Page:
The main features of the New Deal Essay Example
The main features of the New Deal Essay Example

The main features of the New Deal Essay Example

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  • Pages: 7 (1869 words)
  • Published: November 7, 2017
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In the 1930s America hit its worst slump in history, in attempt to get Americans back to work, protect savings and property, and to provide relief for the sick, old and unemployed Roosevelt created the New Deal.

The three main aims were relief, recovery and reform. The first period of Roosevelt's presidency was named 'The First Hundred Days', during this first hundred days Roosevelt worked around the clock to get America back on its feet. The first law to be passed was the 'Emergency Act', it meant that banks with properly managed accounts and with plenty of cash would be allowed to re-open.The 'Economy Act' was the next law to be passed. Nearly a billion dollars were saved when Roosevelt cut the pay of the government and cut budgets of government departments. The 'Beer Act' was later passed to make the manufacturing and se


lling of beer legal again.

Roosevelt gained the trust of the Americans by his 'fire-side chats'; Roosevelt would talk over the radio to people in the country. Roosevelt set up various government agencies designed to help the American people. They were called the 'Alphabet Agencies'. One of the main aims of the alphabet agencies was to cut down unemployment.

New public buildings, bridges and schools were many of the things built during the New Deal, it employed thousands of construction workers to build them. The National Industrial Recovery Act (NIRA) was the government's main weapon in saving the industry. The Civilian Conservation Corps (CCC) was made to help young unemployed men. Whilst living in camps the men carried out work, they planted new forests and helped solve flooding. The Works Progress Administration (WPA)

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helped to solve unemployment. Hundreds of schemes involving building new hospitals, roads and schools were created.

The Social Security Act set up pension schemes and unemployment insurance. To help farmers in drought-hit areas the Resettlement Administration (RA) was set up. Some of these agencies were set up through the Second New Deal, which Roosevelt created later on. It was thought that his aims of the Second New Deal were mainly reform, making long-term changes in America. All these factors made it seem as if the New Deal was for the better and that it helped to turn around America.

Explain why Roosevelt introduced the New Deal Due to the Wall Street Crash in 1993 the American economy collapsed and fell into a state of depression.There were a number of problems in America in 1933, all of these problems mainly stemmed from the Wall Street Crash. Americans needed to be rescued from this depression and quickly. At the time of the depression Herbert Hoover was in charge, it seemed as if he was running away from economic failure rather than helping to solve it.

This made Roosevelt confident when it came to the 1932 election. Roosevelt toured the USA before the elections and attacked the attitude of Hoover. He made campaign trips and major speeches, and promised America a New Deal.I think the most important reason Roosevelt won the election was because of this campaign, Americans were sick and tired of Hoover's old ways and when a New Deal was offered to them they saw light at the end of the tunnel and took an immediate liking to Roosevelt. Roosevelt's ideas were based on the theory that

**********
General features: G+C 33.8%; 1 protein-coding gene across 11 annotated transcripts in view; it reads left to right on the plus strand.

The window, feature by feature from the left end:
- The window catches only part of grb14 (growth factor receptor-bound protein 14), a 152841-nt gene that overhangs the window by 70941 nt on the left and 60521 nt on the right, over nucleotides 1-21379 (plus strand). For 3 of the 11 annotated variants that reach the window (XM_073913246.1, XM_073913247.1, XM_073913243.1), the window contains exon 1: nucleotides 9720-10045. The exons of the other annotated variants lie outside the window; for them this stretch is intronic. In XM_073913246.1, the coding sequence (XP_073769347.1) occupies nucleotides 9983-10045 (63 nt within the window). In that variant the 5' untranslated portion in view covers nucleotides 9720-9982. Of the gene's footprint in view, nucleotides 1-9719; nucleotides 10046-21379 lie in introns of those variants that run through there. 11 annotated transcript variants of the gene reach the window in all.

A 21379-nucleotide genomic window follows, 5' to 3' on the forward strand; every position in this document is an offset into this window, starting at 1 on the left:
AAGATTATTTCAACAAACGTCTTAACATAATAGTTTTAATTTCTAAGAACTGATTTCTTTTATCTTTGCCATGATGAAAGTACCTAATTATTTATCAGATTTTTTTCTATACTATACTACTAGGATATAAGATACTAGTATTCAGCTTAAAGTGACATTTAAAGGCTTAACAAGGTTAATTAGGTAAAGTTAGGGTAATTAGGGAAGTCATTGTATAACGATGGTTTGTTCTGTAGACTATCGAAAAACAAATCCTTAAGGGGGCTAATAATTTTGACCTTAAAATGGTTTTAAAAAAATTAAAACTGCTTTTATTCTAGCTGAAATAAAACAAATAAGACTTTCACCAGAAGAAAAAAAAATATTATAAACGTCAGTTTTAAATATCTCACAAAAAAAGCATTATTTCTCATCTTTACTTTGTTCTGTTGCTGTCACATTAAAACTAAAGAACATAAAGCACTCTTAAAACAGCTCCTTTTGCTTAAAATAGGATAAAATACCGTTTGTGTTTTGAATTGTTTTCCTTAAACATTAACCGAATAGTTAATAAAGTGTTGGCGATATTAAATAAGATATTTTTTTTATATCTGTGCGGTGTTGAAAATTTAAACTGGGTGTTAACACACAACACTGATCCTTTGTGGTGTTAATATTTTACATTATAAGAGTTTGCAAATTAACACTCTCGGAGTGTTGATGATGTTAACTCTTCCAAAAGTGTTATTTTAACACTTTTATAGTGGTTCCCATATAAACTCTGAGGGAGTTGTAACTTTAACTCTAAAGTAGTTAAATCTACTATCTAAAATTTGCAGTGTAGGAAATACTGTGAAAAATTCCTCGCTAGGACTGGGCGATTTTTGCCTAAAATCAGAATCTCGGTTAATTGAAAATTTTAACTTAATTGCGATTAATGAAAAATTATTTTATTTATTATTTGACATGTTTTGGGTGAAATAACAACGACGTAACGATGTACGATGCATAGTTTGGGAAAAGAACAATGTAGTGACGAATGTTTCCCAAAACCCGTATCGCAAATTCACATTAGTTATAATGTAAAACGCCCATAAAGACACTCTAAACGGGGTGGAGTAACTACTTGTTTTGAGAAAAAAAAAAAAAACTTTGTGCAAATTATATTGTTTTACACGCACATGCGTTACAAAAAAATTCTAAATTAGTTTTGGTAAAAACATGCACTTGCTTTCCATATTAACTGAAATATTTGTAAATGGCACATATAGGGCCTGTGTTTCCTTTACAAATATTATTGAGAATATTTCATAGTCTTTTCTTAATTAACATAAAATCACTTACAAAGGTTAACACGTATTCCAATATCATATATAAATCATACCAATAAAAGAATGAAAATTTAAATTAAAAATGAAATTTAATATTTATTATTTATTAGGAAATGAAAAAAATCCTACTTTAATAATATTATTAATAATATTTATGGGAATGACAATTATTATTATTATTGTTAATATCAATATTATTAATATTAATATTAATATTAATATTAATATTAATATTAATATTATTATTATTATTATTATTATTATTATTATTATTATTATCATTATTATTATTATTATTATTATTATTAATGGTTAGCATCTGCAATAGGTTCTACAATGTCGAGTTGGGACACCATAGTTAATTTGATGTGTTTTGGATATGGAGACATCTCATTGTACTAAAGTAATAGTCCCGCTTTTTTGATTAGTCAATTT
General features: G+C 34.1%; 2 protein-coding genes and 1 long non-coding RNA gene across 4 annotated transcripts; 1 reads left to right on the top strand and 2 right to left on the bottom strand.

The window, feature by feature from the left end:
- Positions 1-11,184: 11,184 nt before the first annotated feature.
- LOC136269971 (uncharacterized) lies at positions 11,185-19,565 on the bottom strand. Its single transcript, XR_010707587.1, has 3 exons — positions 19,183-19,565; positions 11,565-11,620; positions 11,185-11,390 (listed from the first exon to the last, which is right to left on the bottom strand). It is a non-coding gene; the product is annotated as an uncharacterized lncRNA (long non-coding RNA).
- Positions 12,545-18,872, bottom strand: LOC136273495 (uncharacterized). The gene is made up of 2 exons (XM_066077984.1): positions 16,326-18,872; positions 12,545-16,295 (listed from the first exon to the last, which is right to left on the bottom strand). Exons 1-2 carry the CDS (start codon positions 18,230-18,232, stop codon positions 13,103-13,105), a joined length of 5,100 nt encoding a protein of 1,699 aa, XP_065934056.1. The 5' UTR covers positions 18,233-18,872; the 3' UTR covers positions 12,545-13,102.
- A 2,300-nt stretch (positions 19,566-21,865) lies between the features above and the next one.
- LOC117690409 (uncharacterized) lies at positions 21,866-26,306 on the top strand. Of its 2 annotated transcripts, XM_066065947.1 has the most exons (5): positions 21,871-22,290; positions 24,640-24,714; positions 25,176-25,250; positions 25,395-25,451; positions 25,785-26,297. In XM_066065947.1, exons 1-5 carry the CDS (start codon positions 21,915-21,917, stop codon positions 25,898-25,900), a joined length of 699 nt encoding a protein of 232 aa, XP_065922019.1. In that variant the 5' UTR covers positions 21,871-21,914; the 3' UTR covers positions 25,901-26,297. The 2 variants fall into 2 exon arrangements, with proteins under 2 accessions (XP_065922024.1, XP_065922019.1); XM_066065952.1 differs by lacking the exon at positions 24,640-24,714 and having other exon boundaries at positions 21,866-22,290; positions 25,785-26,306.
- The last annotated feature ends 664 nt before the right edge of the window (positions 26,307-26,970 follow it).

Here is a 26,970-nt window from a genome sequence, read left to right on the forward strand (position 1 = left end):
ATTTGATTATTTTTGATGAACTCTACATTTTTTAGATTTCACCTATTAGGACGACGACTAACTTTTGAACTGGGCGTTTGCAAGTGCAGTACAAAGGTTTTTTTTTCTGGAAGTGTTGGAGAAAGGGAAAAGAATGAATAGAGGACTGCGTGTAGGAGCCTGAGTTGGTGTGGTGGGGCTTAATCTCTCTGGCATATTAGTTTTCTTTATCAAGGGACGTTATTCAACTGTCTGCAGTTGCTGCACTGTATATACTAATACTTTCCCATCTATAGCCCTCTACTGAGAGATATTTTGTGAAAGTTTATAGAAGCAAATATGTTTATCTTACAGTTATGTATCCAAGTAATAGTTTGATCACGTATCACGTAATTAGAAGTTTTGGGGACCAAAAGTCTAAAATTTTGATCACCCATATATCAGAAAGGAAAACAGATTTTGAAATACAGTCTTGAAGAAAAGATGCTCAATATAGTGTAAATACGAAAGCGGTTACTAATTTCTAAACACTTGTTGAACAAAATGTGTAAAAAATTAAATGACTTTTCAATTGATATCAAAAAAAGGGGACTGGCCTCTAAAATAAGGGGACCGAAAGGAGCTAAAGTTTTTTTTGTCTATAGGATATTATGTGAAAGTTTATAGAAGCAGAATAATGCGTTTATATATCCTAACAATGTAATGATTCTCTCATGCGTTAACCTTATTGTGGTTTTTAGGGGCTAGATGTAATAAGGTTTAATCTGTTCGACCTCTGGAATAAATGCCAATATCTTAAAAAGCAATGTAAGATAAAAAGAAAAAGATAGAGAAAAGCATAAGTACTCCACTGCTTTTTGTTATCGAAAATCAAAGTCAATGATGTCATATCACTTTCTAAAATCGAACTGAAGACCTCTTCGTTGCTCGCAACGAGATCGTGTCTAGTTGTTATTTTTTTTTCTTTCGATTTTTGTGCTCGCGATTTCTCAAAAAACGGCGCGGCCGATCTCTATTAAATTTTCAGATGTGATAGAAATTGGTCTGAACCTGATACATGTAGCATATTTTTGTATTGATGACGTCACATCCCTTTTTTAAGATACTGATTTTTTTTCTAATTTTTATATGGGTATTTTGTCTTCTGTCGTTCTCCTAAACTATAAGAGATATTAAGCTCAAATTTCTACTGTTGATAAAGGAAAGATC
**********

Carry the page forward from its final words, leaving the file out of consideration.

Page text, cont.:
by putting money into setting up programmes and providing jobs then American people would have money, therefore they would spend this money and this would increase the demand for goods. This would then mean companies needed to take on more workers to help supply goods that were demanded.

Roosevelt introduced the New Deal in attempt to salvage the economy. He collided the problems of the Great Depression head on and started to tackle and solve the problems caused by the Wall Street Crash. He proved to Americans that his promises were not just made to win the election by starting to help straight away; in his 'First Hundred Days' he passed many laws to help restart the American economy. 'The New Deal was not a complete success' Explain how far you agree with this statement During the 1930s Roosevelt's New Deal was seen as a blessing, Roosevelt helped people and improved the quality of the American lifestyle.

Though a small minority of people at the time would argue against this, women and blacks were two of the groups in which Roosevelt gave little help to. There were three main individuals who strongly opposed the New Deal; Huey Long, Father Coughlin and Dr Townsend. Huey Long, also known as 'Kingfish', supported the New Deal in the beginning. Four years after being elected Senate of Louisiana, he announced a 'Share Out Wealth' movement.

It was aimed at sharing all the wealth from the rich to the poor. He promised every American a home worth $5,000, an annual income of $2,500, a car, a radio and a better education.Huey Long hoped to stand in the 1936 Presidential Elections after gaining

7 million supporters but he was assainated in September 1935. Dr Townsend's aims were focused on the elderly. Many savings were lost when the banks collapsed.

Townsend's idea was to provide a pension of $200 per month. Father Coughlin set up his own National League for Social Justice in 1934. He attacked bankers and Jews. He also made personal threats on President Roosevelt. Women hardly benefited from the New Deal, most of the New Deal was aimed at manual and construction labour, in those days only seen as the work of men.